It feels odd to say, but 2020 turned out to be a great year for mortgage lenders. Economic upheaval after economic upheaval prompted many Americans to move to cities in search of new jobs. As work-from-home culture turned permanent, others escaped to suburbs and exurbs where costs are cheaper and social distancing is easier. Some homeowners stayed put and refinanced their mortgages, taking advantage of the rock-bottom interest rates that the Federal Reserve was offering in the name of economic stimulus. As a result, the mortgage lending industry is now worth $3.9 trillion — an all-time high. There’s no doubt about it; all the chaos of the past year was good for mortgage lenders. But what about this year? Can we expect more easy business? Maybe. But in the event the year turns out slow, you’ll need to re-engage the mortgage prospecting machine. Here’s why 2021 may be slower than last year.
Everyone Who Wants to Move Has Moved
Experts in the housing market like to talk about “momentum” as if it’s a mysterious force of nature that causes home buying rates to swing up, level off, and inexorably come crashing down again. It’s true that a graph of the market looks like something out of your high-school physics lectures: a weight on a frictionless spring floating up, then down, then up. But to understand the market, you need to remember that it’s made up of people. And people who have just moved to a new town, bought a house, and signed a mortgage tend not to want to do it again, at least for a few years.
2020 was a year of big changes in the economy, and many Americans decided that they would be better off elsewhere. But even if 2021 has just as many surprises up its metaphorical sleeve, the same people won’t necessarily get right back to packing their suitcases.
You’ll See Fewer Refinances
A similar force is at play in mortgage prospecting refinances. All through 2020, the Fed kept interest rates at rock-bottom, making it sensible for homeowners to try to renegotiate their mortgages, which many people did. However, rates of mortgage refinancing are already dropping. It’s possible that most people who need or want to seek out a lower rate have already done so. Federal Funds rates are now between 0 and .25 percent, so no one is holding out for another drop; they’re as low as they get, and have been for nearly a year.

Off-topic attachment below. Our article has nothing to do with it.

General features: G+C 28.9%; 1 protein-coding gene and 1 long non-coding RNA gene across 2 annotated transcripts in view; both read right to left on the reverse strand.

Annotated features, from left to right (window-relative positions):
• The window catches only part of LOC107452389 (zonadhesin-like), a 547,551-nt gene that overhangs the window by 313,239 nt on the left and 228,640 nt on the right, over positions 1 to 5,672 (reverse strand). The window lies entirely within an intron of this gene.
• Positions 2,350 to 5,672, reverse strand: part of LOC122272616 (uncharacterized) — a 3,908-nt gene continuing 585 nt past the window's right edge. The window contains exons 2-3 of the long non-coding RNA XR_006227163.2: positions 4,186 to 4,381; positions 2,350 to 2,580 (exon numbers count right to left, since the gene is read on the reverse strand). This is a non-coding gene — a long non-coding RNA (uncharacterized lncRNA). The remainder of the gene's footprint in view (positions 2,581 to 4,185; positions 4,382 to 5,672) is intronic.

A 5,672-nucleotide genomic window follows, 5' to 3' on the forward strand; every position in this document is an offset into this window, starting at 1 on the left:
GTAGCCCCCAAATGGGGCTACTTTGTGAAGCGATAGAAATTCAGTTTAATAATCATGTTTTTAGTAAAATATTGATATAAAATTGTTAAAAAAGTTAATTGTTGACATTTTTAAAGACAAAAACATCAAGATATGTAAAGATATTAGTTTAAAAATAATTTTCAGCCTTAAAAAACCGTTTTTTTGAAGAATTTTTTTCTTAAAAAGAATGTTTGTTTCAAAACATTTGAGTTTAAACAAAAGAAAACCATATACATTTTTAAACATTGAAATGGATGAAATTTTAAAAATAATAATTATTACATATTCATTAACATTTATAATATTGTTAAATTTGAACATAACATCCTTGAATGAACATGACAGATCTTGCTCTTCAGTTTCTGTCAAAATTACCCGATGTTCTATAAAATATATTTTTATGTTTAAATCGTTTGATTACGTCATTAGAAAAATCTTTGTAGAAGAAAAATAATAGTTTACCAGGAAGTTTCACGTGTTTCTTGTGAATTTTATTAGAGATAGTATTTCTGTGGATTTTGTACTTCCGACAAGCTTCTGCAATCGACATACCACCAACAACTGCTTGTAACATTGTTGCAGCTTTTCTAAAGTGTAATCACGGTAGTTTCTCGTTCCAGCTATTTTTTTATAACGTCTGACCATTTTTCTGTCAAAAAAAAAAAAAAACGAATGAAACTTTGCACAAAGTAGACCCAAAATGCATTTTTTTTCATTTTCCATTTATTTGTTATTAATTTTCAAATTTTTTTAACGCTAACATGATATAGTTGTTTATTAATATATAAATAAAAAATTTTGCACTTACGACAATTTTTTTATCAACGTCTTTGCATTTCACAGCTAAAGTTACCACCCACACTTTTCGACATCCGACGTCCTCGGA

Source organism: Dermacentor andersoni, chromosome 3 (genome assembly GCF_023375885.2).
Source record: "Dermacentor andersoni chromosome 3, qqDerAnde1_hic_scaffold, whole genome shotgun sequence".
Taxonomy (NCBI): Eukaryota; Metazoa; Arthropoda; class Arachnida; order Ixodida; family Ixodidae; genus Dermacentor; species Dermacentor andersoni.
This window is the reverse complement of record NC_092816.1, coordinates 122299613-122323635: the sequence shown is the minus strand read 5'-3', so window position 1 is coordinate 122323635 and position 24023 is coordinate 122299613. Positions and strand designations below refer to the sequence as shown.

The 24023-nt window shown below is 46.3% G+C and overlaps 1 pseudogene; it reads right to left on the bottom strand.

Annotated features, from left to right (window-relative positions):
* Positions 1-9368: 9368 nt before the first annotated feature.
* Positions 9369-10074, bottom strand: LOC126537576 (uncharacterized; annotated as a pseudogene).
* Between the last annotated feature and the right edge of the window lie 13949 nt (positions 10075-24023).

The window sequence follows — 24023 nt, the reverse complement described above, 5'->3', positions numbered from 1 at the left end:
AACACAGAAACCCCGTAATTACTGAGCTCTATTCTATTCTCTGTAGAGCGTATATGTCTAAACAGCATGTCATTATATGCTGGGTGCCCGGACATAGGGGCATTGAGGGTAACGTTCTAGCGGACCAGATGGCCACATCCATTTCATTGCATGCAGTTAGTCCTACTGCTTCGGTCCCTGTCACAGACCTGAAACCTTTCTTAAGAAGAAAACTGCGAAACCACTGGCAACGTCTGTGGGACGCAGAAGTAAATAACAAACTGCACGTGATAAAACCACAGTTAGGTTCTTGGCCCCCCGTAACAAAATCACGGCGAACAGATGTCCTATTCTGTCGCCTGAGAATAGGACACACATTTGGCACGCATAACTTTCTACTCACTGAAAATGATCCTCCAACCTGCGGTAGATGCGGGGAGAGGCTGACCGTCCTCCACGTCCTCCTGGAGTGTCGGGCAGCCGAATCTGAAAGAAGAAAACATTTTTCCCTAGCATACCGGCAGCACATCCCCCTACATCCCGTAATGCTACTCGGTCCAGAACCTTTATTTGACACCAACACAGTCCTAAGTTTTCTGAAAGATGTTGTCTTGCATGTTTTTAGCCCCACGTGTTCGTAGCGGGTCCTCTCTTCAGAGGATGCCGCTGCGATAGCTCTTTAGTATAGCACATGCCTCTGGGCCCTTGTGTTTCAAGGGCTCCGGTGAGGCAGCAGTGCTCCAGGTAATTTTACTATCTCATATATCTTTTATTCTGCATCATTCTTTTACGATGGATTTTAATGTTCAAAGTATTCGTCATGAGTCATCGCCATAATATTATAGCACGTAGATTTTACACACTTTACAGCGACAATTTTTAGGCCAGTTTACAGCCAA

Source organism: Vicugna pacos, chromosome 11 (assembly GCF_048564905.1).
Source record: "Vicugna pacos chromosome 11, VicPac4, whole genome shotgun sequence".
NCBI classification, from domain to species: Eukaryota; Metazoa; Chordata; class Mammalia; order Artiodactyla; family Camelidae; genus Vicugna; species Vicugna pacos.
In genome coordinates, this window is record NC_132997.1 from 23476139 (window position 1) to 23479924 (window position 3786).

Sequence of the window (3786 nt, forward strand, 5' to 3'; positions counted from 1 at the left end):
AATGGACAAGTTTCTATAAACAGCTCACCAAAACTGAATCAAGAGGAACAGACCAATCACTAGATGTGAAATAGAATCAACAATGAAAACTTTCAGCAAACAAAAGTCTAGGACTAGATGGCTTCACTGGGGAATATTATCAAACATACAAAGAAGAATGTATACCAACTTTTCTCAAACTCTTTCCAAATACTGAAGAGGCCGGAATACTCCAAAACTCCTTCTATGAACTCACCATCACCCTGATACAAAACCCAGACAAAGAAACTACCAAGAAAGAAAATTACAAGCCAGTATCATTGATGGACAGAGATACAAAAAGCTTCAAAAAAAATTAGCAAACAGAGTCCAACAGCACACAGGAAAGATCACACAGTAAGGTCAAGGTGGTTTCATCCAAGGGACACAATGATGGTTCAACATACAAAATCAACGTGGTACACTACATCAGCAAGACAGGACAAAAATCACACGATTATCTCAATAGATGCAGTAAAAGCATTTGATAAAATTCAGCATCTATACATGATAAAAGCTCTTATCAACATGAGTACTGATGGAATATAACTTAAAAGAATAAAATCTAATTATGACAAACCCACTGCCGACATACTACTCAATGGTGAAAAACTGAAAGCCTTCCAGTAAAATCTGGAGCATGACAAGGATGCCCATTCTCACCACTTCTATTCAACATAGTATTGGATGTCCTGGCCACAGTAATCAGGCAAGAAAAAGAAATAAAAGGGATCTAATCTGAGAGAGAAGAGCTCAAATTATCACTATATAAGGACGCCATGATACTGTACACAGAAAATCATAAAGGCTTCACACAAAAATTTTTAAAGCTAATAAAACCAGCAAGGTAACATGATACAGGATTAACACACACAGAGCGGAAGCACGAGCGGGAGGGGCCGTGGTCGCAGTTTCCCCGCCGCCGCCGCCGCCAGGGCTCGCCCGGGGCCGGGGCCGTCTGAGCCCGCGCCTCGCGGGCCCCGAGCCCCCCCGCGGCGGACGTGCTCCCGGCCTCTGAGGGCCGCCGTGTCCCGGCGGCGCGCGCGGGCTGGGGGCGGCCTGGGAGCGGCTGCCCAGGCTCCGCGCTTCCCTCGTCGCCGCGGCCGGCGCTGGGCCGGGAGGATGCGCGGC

But that doesn’t mean the game has changed.
Mortgage Rates Are Likely to Stay Where They Are
The Fed will probably keep the national rate steady at or around zero for the duration of the crisis and possibly for quite some time afterward. Remember the 2008 crisis? After the Fed dropped the rate to .25 percent, it kept it there until 2016 before it gradually started to ratchet it up. Now they’re signaling that they’ll play their cards as conservatively in the ’20s as they did in the ’10s.
Of course, that doesn’t mean rates in the market will be rock-solid, too. It’s too big and too complex an entity for that, and after it adjusts from the shock of the dramatic cut and the new baseline is established, the competition will start to exert its force. However, if home buying rates fall later this year, individual actors will probably play it safe, as well.
Mortgage Prospecting in 2021
2020 was a big year in the mortgage industry. All the changes it brought turned out to be, in the short term, windfalls. But in the long term, mortgage professionals may have to pivot to keep business going. We’ll probably begin to see some of the true effects of the COVID crisis later this year. So whether 2021 turns out to be a boom or bust, salespeople need to stay flexible.
The CardTapp platform is build with flexibility in mind. In fact, customization is not only easy – it’s instant. It helps salespeople prepare for and react to whatever 2021 brings. Request a free demo today.